The Flemish youth plan implementation is based on cooperation between 2 or 3 ministries and their set objectives. By 2013 the Flemish had prepared two plans – youth policy and youth work. Their means are efficient, yet the Minister of Youth has no influence on other ministries and cannot enforce them to fulfil the defined obligations.

When the Flemish were preparing a youth policy programme they referred to European youth policy strategic documents and priorities, yet tailored it to the specifics of the local context. The main challenge for the Flemish is to balance the time cycles since the strategic documents at municipal level are prepared for 3 years, while youth documents are for 5 years. Additionally, the EU youth strategy is prepared for a period of 9 years.

 

Cross-sectorial cooperation example: Quality standards (Lithuania, international)

One of the ways to mainstream youth issues and a youth-friendly approach is to use quality standards. This is based on the assumption that institutions are willing to do (something) good for young people but they may not always know what exactly is needed.

Youth policy covers and overlaps with numerous public policy areas and the term itself is rather vague. So providing a standard, or list of areas and actions related to young people makes the lives of politicians and public servants a little easier. It provides a “menu” of things to be done. On the other hand, it also shows that youth policy is much more than youth centre, playground or culture activities with and for young people. It is also participation in policy-making, transport, the infrastructure available for young people, and the cooperation of various institutions that aim to create better conditions or support for young people. based on our experience, civil servants are used to working with the documents, standards, and annual plans, so they appreciate short and clear documents.

In this publication we would like to share two such standards that have been developed by the Institute for Policy Research and Analysis and their international partners during Erasmus+ programme funded activities.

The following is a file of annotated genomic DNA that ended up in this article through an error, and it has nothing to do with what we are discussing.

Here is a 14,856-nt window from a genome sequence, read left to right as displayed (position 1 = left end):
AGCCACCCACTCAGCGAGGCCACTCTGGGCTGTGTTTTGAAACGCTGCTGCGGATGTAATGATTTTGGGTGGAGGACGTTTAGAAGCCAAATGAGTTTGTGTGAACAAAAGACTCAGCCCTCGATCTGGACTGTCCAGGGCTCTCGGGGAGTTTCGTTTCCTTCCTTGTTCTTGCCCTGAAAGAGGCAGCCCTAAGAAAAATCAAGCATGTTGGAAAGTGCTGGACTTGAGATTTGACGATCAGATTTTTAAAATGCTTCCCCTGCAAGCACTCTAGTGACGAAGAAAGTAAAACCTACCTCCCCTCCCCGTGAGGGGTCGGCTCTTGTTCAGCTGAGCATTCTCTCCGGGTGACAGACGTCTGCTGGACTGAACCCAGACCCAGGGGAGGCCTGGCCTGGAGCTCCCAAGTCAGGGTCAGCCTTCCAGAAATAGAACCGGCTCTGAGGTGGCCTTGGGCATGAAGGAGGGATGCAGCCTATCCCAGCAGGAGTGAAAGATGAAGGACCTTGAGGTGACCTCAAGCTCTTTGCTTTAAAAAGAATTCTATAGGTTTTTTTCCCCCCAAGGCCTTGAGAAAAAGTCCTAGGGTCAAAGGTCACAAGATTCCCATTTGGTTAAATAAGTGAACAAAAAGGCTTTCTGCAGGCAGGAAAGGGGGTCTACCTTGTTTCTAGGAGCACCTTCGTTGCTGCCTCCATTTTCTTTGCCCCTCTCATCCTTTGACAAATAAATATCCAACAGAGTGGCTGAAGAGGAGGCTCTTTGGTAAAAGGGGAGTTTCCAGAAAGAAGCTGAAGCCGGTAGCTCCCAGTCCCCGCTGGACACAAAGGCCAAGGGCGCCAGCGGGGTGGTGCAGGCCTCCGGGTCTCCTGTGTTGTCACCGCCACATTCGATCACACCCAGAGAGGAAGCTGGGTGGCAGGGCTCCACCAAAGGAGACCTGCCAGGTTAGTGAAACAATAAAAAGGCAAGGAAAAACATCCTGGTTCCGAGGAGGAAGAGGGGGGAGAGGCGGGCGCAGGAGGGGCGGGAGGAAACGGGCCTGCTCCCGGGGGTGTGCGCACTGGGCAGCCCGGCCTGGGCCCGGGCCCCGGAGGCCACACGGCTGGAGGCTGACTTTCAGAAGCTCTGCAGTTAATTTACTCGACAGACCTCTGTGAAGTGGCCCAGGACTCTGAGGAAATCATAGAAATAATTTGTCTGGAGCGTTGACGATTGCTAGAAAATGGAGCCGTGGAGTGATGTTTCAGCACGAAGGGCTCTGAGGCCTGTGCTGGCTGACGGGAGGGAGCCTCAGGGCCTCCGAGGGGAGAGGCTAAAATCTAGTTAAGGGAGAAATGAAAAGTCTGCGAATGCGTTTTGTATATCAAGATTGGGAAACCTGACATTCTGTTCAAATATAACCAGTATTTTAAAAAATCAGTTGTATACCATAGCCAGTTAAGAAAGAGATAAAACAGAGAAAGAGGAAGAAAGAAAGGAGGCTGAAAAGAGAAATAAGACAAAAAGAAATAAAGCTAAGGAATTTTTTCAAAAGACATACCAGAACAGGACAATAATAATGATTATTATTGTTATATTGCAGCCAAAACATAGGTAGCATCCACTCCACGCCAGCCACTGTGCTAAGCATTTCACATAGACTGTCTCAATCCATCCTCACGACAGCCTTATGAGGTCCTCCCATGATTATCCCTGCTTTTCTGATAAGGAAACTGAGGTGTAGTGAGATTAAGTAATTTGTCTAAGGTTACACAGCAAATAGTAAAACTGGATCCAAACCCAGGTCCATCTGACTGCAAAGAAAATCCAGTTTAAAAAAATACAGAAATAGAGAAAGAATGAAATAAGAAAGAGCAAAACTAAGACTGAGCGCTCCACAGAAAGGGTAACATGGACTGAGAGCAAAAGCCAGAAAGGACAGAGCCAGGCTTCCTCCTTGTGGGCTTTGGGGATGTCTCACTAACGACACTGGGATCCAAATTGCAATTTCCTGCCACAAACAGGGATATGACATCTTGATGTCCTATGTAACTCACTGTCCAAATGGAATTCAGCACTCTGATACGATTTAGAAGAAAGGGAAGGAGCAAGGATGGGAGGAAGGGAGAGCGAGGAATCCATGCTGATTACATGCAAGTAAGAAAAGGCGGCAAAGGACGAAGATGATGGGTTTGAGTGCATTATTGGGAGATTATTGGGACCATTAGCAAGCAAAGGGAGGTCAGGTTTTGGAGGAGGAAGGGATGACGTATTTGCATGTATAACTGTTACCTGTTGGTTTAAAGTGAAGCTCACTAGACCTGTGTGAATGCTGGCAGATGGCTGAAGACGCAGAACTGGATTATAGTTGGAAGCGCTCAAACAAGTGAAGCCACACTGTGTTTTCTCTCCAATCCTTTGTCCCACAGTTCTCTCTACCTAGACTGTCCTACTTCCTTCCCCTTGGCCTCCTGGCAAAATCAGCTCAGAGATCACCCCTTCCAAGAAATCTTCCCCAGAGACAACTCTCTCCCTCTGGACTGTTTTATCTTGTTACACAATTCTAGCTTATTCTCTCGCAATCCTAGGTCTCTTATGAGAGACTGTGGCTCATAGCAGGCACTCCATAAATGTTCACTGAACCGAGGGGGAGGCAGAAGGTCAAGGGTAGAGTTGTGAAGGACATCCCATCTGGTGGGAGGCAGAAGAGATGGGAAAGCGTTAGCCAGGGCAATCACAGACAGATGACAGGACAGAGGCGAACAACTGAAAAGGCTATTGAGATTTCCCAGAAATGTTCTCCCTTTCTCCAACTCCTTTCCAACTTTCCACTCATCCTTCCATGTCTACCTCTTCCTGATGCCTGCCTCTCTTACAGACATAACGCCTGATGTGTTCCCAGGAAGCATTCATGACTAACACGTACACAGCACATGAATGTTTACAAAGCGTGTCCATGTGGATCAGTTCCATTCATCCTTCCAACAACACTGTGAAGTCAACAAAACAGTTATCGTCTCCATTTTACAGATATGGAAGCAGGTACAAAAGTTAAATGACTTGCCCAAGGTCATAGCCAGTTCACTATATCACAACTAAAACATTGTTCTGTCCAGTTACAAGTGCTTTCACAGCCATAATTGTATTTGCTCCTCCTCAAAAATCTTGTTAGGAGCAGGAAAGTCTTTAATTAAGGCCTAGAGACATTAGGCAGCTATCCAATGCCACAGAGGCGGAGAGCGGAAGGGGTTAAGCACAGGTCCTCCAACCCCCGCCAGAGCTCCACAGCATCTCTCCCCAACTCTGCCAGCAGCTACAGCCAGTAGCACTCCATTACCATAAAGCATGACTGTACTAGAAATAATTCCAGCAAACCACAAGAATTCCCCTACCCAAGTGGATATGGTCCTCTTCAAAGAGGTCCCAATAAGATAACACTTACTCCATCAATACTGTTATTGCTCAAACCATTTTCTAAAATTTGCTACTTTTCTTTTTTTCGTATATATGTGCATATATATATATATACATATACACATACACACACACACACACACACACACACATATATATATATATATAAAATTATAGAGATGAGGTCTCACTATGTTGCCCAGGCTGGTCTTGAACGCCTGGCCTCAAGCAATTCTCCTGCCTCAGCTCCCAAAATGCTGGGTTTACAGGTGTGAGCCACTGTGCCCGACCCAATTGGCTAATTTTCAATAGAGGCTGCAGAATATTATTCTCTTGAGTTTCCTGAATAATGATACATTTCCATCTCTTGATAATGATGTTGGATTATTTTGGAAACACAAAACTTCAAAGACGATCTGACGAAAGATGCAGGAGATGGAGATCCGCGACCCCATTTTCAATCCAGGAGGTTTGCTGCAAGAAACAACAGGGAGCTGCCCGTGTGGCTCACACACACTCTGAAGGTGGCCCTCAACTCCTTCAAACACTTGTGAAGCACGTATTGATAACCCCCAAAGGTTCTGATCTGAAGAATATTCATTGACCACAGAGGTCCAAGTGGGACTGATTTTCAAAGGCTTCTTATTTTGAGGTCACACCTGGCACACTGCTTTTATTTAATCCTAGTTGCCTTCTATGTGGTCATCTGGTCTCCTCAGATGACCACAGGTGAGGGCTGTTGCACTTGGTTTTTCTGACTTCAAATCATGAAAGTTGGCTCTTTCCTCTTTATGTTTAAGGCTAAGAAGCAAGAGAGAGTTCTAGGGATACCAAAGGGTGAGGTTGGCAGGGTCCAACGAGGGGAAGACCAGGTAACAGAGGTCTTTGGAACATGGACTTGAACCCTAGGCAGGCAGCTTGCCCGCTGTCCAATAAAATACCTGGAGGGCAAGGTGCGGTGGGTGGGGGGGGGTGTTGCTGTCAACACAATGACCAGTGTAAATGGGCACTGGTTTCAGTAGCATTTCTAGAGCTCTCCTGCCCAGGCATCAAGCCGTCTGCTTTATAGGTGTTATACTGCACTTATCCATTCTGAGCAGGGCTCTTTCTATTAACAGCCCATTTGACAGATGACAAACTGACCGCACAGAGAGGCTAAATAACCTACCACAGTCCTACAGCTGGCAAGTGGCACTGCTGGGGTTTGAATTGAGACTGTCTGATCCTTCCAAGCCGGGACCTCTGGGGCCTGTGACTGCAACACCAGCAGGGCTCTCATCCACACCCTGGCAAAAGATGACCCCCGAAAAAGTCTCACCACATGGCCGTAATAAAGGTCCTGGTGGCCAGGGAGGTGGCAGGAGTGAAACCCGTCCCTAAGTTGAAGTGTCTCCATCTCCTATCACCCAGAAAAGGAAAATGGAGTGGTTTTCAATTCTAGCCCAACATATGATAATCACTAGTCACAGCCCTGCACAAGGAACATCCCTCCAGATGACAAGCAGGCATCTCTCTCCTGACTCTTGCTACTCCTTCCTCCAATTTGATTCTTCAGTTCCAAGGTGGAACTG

The first example – Quality standard of Local Youth Policy – lists the areas important for young people. Its has been so far translated into Lithuanian, Latvian, Portuguese, Armenian, Georgian, Romanian, Ukrainian, and has been used for advocacy actions and campaigns.

The second example – Quality standard of cross-sectorial cooperation in the youth field at local level – is created as a checklist, as a tool to evaluate different aspects of cooperation. We talk a lot in Europe about cross-sectorial cooperation but it is still not clear what it is and how to do it. So this checklist is also educational and raises awareness about different aspects of cooperation.

 

Quality standard of Local Youth Policy

 

Quality standard of cross-sectorial cooperation in the youth field at local level

 

Cross-sectorial cooperation example: A Toolkit on Quality Standards for Youth Policy (European Youth Forum)

The whole document and assessment tool can be found at
http://www.youthforum.org/publication/a-toolkit-on-quality-standards-for-youth-policy/

European Youth Forum distinguishes 3 indicators for cross- sectorial cooperation and provides list of criteria for each to be assessed.

 

Indicator #1. There is an effective and coordinated collaboration across sectors, ministries and other relevant entities.

  • There is a structure that provides the possibility for consultations and coordination among different institutions (e.g. governmental advisory boards, coordination mechanisms, inter-ministerial committee etc.)
  • There are regular meetings organised between actors from different sectors in order to review policies.
  • Institutions involved in youth policy by other than the youth ministry, receive training on youth issues from the government.
  • Youth authorities should not respond to only one department/ministry, but should have effective cross-sectorial responsibilities and means.

 

Indicator #2. Youth issues are mainstreamed throughout different relevant policy areas, hence acknowledging that youth issues are horizontal.

  • Public authorities acknowledge that youth policy needs a horizontal approach (e.g mention in the youth strategy).
  • Youth issues are being dealt with by different ministries / departments of public institutions.
  • There is a person/team in charge of mainstreaming youth issues throughout different sectors (e.g. employment, health, education).

Indicator #3. The evaluation of youth policy is used as a mechanism of peer learning for different sectors of the government.